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My Coast Guard
Commentary | June 7, 2024

Into the Jaws of Death — Coast Guard landing craft at D-Day

By Scott T. Price, Chief Historian, U.S. Coast Guard

The Long Blue Line blog series has been publishing Coast Guard history essays for over 15 years. To access hundreds of these service stories, visit the Coast Guard Historian’s Office’s Long Blue Line online archives, located here: THE LONG BLUE LINE ( 

U.S. Army troops crouch behind the bulwarks of a landing craft as it nears Omaha Beach on D-Day. (U.S. Coast Guard photo by Chief Photographers Mate Robert F. Sargent.)

Among the many historical items kept by the Coast Guard Historian’s Office is a copy of one of the most reproduced photographs to come out of June 6, 1944 — D-Day. The photograph was captured by Coast Guard Chief Photographer’s Mate Robert F. Sargent and entitled Into the Jaws of Death. Sargent, a veteran of the invasions of Sicily and Salerno, took the photo from his landing craft at sector Easy Red of Omaha Beach around 7:40 a.m. local time. 

Operation Neptune, the naval assault phase of Operation Overlord, was the largest single combat operation the Coast Guard has ever taken part in. During those initial days of the liberation of Western Europe, the service demonstrated its expertise, versatility, and value as a maritime service in several ways: combat operations; ship and small boat handling; loading and discharging cargo at sea and ashore; directing vessel traffic; and search and rescue operations — in most cases under enemy fire. 

But the Coast Guard carried out another important mission — sending combat photographers and correspondents in with the troops. Thus, Sargent was at Normandy where he was able to capture the most famous invasion in modern history. 

The Historian’s Office recently acquired a copy of the press release issued with the publication of Sargent’s photograph. Printed on brittle mimeograph paper, it has browned with age but is still legible. It was written by Coast Guard Combat Correspondent Thomas Winship who quotes Sargent extensively.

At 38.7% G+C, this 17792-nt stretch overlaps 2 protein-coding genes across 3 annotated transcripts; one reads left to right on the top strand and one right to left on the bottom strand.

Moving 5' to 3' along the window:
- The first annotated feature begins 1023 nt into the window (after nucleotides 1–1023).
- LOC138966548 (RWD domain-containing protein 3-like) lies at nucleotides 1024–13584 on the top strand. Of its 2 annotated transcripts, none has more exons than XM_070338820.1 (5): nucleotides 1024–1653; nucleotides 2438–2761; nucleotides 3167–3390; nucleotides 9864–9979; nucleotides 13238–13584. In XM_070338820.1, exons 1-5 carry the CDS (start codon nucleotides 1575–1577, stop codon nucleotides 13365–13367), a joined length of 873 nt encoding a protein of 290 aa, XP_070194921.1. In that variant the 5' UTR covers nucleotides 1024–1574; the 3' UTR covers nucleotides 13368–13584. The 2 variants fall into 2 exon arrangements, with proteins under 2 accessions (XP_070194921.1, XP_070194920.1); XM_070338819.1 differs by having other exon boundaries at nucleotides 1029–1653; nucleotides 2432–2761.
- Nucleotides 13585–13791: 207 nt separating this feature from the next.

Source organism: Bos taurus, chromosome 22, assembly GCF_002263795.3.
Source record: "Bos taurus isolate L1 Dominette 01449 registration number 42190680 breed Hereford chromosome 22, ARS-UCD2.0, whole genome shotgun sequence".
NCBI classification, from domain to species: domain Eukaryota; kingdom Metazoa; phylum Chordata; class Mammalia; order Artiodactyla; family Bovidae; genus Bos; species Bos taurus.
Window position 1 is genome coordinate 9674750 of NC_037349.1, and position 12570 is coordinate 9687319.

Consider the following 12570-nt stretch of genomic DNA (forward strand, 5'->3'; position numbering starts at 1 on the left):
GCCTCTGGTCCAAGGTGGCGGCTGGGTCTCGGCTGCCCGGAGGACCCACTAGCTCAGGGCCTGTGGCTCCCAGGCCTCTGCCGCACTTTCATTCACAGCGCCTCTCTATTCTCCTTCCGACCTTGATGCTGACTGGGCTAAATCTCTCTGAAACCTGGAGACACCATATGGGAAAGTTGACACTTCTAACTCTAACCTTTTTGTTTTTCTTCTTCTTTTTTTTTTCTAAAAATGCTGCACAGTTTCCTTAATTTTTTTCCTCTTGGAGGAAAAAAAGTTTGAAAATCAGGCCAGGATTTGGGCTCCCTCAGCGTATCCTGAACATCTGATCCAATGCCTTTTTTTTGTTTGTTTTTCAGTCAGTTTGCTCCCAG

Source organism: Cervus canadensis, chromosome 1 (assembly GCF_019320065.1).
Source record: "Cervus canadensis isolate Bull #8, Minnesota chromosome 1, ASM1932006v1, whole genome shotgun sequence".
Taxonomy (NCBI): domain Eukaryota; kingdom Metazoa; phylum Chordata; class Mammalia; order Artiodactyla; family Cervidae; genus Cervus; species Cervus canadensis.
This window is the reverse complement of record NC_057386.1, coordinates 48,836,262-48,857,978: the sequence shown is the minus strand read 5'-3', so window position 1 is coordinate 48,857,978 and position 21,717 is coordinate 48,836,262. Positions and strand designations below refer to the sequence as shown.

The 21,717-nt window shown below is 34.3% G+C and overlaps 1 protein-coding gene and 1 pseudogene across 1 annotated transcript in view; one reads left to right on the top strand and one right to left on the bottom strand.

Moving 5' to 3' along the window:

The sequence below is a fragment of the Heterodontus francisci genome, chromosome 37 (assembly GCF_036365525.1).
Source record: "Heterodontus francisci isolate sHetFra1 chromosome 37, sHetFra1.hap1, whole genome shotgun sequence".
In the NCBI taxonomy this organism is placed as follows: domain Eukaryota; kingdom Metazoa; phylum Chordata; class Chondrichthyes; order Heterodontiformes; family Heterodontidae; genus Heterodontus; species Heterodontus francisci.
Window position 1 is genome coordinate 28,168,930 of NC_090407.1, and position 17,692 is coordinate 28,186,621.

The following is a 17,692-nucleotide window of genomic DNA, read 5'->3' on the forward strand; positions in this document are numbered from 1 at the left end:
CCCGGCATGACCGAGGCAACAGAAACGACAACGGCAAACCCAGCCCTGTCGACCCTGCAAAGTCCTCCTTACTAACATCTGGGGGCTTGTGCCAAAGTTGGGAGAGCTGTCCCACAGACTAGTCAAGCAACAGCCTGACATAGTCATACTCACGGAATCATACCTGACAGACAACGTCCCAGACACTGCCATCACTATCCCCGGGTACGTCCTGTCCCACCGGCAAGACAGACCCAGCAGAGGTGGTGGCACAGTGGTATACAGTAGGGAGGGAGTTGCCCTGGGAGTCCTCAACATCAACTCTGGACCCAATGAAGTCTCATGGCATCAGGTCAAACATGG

In it, Sargent details his experiences from that morning’s action and gives a firsthand glimpse through his eyes of what it was like to take troops into an enemy-held beach under fire. He also lists the crew of the landing craft transporting who took him and their Army passengers ashore safely at Omaha Beach. 

This was one of the first Allied photographs taken on D-Day approved by censors and sent out over the wires that same day. (U.S. Coast Guard photo by Combat Photographer S. Scott Wigle.)

The coxswain of the boat was William E. Harville of Petersburg, Virginia — it was his landing craft, and he was at the helm. The boat engineer, the crewman who kept the boat’s engine running smoothly, was Seaman 1st Class Anthony J. Helwich of Pittsburgh, Pennsylvania. Seaman 1st Class Patsy J. Papandrea was the bowman — the crewman who operated the front bow ramp and is visible as the helmeted head in the right foreground of the photo. Sargent also mentions among their passengers was the First Wave Commander Lt. (j.g.) James V. Forrestal, USCGR, of Beacon, New York. 

The attack transport Samuel Chase, part of Task Group 124.3, arrived in the transport area ten miles off Normandy’s shore and anchored on the morning of June 6th, at 3:15 a.m. The ship began embarking troops at 5:30 a.m. The first waves got underway at 5:36 a.m. and the last wave launched a little after 6 a.m. 

The trip was rough, according to Sargent and others, with many of the amphibious tanks swamping well off the beaches. He noted the soldiers aboard were all quiet and everyone was “cold and soaked to the skin” with waves breaking over the small vessel’s “square bow.” As they approached Omaha Beach, they could see the tide was slowly coming in but most of the obstacles the Germans had placed to prevent exactly what the Allies were attempting to do were still visible and in place. 

Sargent goes on to describe seeing a disabled amphibious tank and another landing craft that broached along the beach just as they got ready to lower the bow ramp. German artillery bracketed their landing craft, but they managed to disembark all the troops in chest-deep water without taking any casualties and then deftly maneuvered back out to sea. Although they were unscathed, he described what happened in the landing craft close aboard their port side. The coxswain of that landing craft was Delba L. Nivens, a “sandy-haired, lanky sailor” from Amarillo, Texas. His crew consisted of boat engineer John Schell and bowman Leo Klebba.